Jimmy John's pulls sprouts from menu following E. coli contamination
Bad news for sprout lovers: The sandwich restaurant chain Jimmy John’s is no longer serving them in restaurants following an outbreak of E. coli-related illness.
Liana Perez, an assistant manager at the Jimmy John’s on South University Avenue in Ann Arbor, said the restaurant is no longer serving sprouts. She said it's because of the E. coli outbreak and an earlier recall of sprouts.
Mary Trader, a spokeswoman for Jimmy John’s, would not comment about the sprout suspension, but she referred a reporter to the chain’s Facebook page, where sprout fans have posted plaintive messages about missing sprouts.
Jimmy John’s has posted replies, such as “I'm workin on something new! Don't be sad,” to some of the comments.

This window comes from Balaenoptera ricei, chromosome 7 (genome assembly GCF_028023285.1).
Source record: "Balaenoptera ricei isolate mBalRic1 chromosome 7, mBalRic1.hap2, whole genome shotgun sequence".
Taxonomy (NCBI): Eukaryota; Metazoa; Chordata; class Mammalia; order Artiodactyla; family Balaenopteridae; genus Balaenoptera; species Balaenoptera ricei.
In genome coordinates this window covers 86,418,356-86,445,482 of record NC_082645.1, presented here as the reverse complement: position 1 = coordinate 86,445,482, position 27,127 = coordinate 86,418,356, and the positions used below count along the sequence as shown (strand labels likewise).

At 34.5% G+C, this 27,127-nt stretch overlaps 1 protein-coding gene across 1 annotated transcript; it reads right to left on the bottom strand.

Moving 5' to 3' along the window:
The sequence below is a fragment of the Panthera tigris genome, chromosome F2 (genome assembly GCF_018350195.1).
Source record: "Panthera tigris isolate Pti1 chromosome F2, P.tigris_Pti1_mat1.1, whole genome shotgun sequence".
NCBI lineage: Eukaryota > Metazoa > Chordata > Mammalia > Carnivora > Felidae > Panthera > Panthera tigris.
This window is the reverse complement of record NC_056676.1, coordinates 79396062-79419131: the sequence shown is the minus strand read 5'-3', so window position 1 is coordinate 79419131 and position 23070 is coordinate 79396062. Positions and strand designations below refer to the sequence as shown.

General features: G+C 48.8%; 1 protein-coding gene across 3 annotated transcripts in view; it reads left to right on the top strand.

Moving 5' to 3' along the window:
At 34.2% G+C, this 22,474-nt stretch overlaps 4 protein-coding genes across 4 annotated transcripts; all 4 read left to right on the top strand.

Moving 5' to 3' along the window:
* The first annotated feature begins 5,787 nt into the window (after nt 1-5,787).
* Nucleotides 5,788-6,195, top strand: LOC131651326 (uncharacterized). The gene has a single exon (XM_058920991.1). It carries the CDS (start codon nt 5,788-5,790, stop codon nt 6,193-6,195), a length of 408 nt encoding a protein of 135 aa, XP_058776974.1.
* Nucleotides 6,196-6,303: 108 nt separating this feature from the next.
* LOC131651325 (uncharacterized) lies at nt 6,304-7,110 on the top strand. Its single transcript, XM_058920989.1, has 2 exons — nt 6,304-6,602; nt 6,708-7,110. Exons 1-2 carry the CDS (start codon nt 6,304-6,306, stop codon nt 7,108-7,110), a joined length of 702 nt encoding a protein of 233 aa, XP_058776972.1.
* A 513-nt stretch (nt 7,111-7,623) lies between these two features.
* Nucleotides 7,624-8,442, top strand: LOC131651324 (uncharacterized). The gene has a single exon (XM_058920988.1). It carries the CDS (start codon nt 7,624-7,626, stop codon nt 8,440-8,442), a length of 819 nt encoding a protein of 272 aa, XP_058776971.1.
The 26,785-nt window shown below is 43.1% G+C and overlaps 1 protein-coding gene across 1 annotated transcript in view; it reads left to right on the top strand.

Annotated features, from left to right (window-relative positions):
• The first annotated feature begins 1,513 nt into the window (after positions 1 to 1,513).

Three others were from Oakland County, the Oakland Press reported. All three had eaten raw sprouts at Jimmy John's, epidemiologist Shane Bies told the newspaper.
The two confirmed Michigan cases have the same genetic fingerprint as cases reported earlier this month in a CDC-led investigation in other states that was linked to raw clover sprouts consumption at Jimmy John's restaurants, the department said.
Sprout seeds can become contaminated with E. coli bacteria and are very difficult to decontaminate, said Laura Bauman, epidemiologist with the Washtenaw County Health Department. They’re grown in a warm, moist environment that is an excellent breeding ground for bacteria.
That’s why Bauman eschews sprouts when eating at sandwich shops. “I go to these places, but I don’t get the sandwiches with sprouts,” she said.
Illness caused by E. coli can include symptoms of acute diarrhea, especially, bloody diarrhea, and abdominal cramps with little or no fever. The illness usually lasts one week. In some people, especially young children, the elderly, or those who are immunocompromised, a more severe illness or even death, is possible.